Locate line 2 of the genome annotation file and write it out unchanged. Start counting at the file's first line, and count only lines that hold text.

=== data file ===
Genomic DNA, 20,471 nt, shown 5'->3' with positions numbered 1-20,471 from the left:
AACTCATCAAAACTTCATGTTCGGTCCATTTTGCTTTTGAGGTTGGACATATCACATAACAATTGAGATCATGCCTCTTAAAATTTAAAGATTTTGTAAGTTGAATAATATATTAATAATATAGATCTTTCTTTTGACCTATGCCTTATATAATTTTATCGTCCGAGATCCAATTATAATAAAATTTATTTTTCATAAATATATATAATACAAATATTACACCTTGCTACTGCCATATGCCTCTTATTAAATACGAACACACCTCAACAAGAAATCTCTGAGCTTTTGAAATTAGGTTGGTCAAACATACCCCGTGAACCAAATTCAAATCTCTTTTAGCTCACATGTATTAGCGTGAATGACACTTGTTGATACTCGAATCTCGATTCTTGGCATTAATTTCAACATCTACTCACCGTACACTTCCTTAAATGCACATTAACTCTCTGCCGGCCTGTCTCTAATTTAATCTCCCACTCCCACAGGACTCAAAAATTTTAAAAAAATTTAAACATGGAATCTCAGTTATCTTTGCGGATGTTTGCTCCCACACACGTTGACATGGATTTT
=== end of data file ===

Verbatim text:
AACTCATCAAAACTTCATGTTCGGTCCATTTTGCTTTTGAGGTTGGACATATCACATAACAATTGAGATCATGCCTCTTAAAATTTAAAGATTTTGTAAGTTGAATAATATATTAATAATATAGATCTTTCTTTTGACCTATGCCTTATATAATTTTATCGTCCGAGATCCAATTATAATAAAATTTATTTTTCATAAATATATATAATACAAATATTACACCTTGCTACTGCCATATGCCTCTTATTAAATACGAACACACCTCAACAAGAAATCTCTGAGCTTTTGAAATTAGGTTGGTCAAACATACCCCGTGAACCAAATTCAAATCTCTTTTAGCTCACATGTATTAGCGTGAATGACACTTGTTGATACTCGAATCTCGATTCTTGGCATTAATTTCAACATCTACTCACCGTACACTTCCTTAAATGCACATTAACTCTCTGCCGGCCTGTCTCTAATTTAATCTCCCACTCCCACAGGACTCAAAAATTTTAAAAAAATTTAAACATGGAATCTCAGTTATCTTTGCGGATGTTTGCTCCCACACACGTTGACATGGATTTT